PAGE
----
Can Hollywood's 'Tattoo' capture Sweden's dark side?
Published: 16 Dec 2011 14:20 GMT+01:00
Updated: 16 Dec 2011 14:20 GMT+01:00
As the world awaits the impending release of the Hollywood version of “The Girl With the Dragon Tattoo”, The Local's Geoff Mortimore looks at whether the capital of the US film industry can accurately portray Sweden's dark underbelly.
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There are few places in the world where a 7-Eleven store counts as a tourist attraction.
However, in Stockholm, on any given day you are likely to see a group of people staring upwards at a sign in Södermalm, Stockholm.
With the Hollywood version of “The Girl With the Dragon Tattoo” about to be released, the “Millennium Fever” spawned by Stieg Larsson's crime trilogy that has gripped Stockholm and much of the rest of the world over the last two years shows no sign of letting up.
There is no doubting the benefits to Stockholm in terms of tourism income, but whether the continuing global fascination with Sweden's dark side is only a good thing, is still a prickly subject that has even drawn comment from the Swedish Royal Family.
It is fair to say that until recently, the general attitude towards Sweden from outsiders has been almost overwhelmingly favourable.
But Larsson’s trilogy, as well as news events over the past year or so, have painted Sweden in a different, darker light than before, which for many has been a disorientating experience for some.
However Jan-Erik Pettersson, author of “Stieg Larsson: Jornalist, Author, Idealist”, explains Larsson is hardly alone in acknowledging Sweden isn't free from scandal, conspiracy, and crime.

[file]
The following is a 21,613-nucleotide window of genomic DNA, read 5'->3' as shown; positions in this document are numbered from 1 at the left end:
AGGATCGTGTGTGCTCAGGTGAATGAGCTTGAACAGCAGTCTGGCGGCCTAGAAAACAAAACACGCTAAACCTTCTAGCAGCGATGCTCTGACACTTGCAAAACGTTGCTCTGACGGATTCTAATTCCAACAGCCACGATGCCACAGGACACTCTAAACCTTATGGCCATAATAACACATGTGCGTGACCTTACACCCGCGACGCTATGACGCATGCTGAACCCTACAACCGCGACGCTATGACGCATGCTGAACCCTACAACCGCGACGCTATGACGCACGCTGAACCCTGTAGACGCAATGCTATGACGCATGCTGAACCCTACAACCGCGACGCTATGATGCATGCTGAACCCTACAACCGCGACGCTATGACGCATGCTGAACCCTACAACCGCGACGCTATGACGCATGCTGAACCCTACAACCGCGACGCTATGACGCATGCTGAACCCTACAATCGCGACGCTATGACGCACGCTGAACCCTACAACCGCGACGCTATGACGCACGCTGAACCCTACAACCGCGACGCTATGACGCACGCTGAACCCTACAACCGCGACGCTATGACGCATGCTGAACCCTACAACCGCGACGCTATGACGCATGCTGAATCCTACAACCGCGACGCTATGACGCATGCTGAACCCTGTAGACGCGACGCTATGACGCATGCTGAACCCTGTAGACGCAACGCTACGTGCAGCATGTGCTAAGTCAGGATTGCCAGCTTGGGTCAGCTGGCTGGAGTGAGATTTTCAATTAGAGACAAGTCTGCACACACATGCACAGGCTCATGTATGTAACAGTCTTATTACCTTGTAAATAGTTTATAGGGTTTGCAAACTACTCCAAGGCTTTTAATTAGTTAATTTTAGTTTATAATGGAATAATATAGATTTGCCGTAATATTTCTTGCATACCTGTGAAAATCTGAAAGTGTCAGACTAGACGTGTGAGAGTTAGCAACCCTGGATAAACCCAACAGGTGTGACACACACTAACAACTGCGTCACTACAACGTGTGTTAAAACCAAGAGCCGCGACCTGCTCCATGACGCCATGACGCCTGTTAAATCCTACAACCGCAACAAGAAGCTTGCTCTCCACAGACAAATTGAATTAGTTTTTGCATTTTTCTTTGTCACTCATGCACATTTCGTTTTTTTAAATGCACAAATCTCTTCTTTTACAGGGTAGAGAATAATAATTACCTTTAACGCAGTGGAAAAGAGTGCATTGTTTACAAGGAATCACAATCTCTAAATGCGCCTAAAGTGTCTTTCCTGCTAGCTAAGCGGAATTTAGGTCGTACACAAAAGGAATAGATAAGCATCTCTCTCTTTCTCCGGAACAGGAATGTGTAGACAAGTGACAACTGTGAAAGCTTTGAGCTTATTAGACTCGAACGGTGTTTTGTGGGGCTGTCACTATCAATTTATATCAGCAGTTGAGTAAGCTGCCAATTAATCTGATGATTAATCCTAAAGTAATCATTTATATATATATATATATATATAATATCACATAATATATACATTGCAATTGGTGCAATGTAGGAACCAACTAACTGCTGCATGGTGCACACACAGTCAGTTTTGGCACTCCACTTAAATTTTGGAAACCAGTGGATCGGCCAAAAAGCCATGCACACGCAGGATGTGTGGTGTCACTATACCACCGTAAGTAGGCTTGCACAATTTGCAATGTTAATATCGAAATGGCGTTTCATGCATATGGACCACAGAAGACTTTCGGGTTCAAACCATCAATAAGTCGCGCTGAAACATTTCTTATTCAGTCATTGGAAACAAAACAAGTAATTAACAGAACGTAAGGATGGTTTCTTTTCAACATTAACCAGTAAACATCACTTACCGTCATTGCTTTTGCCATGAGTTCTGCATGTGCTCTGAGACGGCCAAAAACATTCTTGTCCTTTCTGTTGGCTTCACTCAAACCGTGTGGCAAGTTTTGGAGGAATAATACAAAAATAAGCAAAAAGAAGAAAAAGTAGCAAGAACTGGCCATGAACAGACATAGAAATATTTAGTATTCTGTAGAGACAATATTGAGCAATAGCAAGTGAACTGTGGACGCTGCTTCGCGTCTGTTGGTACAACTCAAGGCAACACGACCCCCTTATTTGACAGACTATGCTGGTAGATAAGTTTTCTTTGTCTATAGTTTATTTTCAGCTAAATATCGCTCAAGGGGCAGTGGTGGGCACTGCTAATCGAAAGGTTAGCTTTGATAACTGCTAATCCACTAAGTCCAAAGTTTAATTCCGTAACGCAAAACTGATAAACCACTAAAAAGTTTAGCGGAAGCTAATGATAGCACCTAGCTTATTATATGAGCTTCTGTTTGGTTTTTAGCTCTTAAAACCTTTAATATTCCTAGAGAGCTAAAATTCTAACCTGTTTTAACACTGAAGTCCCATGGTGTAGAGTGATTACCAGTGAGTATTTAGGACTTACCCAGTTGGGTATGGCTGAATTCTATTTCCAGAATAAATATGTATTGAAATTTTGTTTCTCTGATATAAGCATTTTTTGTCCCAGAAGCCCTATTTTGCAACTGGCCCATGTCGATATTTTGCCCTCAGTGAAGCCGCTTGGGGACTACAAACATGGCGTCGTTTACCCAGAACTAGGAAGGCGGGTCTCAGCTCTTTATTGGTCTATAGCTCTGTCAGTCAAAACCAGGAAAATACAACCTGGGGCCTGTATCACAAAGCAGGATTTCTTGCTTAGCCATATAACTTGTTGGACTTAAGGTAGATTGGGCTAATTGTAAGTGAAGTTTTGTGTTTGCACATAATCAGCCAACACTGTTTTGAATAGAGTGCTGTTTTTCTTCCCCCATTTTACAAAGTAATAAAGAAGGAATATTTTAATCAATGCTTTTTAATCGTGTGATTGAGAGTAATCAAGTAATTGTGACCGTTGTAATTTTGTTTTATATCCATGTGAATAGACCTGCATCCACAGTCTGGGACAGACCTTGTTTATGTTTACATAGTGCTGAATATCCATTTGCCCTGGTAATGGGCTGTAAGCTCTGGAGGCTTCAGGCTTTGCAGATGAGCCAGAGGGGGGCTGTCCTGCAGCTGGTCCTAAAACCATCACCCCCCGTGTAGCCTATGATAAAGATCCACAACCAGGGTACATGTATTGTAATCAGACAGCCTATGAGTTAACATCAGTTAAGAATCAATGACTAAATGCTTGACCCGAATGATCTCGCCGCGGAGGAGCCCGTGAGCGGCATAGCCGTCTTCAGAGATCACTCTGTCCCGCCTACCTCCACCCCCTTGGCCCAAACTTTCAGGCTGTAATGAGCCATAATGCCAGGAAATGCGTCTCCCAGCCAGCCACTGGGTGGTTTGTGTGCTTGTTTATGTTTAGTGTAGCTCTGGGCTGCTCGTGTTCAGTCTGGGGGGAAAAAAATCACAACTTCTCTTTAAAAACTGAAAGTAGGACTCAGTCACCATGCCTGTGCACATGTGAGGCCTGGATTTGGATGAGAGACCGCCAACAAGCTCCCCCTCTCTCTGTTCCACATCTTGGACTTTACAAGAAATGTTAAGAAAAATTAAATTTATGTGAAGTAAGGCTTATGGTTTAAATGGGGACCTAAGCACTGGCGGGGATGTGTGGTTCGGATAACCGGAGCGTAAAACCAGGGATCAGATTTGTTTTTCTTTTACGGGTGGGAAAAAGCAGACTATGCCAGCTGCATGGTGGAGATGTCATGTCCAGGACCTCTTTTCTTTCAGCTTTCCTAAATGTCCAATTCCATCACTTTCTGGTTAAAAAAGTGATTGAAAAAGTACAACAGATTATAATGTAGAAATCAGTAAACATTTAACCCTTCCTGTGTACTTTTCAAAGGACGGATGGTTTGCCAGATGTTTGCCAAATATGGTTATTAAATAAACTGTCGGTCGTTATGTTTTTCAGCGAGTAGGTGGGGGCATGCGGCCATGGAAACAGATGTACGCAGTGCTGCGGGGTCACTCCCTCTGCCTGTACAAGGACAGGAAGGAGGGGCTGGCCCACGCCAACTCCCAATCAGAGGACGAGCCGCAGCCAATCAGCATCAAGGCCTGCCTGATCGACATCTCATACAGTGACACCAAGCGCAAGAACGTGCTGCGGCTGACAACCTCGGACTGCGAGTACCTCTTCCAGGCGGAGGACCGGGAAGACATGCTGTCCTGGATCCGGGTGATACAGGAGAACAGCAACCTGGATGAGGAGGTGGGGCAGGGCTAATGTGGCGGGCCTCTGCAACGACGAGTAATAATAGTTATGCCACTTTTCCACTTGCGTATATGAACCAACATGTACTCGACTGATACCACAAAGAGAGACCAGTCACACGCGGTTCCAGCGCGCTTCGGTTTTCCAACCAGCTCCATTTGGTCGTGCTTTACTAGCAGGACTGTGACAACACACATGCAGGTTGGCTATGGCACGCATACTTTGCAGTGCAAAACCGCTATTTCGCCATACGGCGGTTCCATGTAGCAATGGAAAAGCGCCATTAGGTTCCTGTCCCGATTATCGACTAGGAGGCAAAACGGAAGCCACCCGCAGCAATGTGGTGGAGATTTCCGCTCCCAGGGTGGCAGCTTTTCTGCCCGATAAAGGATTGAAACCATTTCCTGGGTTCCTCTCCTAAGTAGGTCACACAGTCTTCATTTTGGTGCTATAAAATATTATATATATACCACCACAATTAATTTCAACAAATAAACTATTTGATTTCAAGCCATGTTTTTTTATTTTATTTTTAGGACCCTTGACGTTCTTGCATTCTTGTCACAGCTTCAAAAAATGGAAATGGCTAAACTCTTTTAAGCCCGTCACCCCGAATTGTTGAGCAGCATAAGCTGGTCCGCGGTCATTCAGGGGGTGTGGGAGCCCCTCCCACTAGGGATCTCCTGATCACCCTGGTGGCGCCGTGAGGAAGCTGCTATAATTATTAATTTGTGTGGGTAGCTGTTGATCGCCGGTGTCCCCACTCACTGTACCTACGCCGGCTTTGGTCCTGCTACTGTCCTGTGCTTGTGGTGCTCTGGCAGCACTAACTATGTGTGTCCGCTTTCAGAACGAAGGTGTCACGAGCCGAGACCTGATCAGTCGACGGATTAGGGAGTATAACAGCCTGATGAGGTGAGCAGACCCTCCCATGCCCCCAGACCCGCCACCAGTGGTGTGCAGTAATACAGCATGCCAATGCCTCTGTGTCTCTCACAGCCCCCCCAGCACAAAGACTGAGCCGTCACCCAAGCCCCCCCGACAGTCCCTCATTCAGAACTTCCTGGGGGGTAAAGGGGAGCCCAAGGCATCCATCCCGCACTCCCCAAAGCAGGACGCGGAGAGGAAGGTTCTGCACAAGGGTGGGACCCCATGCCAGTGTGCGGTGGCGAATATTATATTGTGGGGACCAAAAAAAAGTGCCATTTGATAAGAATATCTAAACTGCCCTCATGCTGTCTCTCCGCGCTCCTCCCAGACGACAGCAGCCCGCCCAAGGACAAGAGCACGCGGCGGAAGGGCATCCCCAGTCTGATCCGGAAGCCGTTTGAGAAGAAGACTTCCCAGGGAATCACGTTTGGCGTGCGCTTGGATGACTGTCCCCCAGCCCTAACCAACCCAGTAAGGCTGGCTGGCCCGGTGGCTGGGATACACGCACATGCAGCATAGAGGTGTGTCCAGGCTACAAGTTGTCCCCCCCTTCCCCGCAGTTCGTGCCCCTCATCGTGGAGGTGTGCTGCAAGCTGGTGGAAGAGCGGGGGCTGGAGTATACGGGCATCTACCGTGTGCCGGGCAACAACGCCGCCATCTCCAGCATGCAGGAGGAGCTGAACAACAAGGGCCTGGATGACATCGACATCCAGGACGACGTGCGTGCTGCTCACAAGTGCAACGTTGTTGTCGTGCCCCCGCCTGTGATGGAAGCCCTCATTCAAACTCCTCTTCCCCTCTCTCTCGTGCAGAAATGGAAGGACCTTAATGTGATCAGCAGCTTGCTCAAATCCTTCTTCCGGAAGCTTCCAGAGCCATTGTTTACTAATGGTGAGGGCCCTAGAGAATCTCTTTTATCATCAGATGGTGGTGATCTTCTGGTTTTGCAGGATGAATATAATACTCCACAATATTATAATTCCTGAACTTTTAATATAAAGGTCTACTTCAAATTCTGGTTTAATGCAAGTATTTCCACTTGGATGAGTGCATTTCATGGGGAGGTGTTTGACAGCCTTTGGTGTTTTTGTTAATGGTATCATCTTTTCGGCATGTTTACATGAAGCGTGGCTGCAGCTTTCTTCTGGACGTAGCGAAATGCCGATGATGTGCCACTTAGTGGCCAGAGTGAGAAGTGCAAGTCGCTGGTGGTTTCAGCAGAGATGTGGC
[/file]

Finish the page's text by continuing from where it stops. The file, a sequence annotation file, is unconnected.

“I think that although, Sweden is generally seen in a positive light, Stieg wasn’t the first or only person to point out that another side exists. Much is made in the press about the right-wing here, as well as the high suicide rate, so it is not always positive. Whether the movie will change attitudes though, is hard to say," says Pettersson.
“I think a lot would depend on what your political beliefs are in the first place."
The girl with the 'dragon tattoo' herself, Lisbeth Salander, and the rest of the cast of characters from Larsson's books have hardly hurt Swedish GDP though.
The brooding hacker heroine has inspired an clothing collection from H&M, while tourist brochures hail the "Millennium Effect”, and Swedish PR agency Cloudberry Communications has estimated that the Hollywood film alone will increase Stockholm's tourism by 3 to 4 percent.
It is also interesting that the dark side, not just of Sweden, but also Scandinavian neighbour Denmark is becoming so “hot” in culture circles.
The Danish thriller “The Killing,” now in its second series, has been a big hit with British UK audiences, while stoic Swedish detective Kurt Wallander, protagonist in a continuing series of crime thrillers by Henning Menkel, has also struck a note with audiences much further afield than Sweden.
Kenneth Branagh’s English version of Wallander may have received more publicity, but the original Swedish films based on Menkel's books, shown subtitled, have gained cult status after being aired on the BBC.
And when it comes to The Killing, perhaps the highest possible praise came when it was remade for an American TV audience, and the brief was to keep it “as dark and brooding as the original.”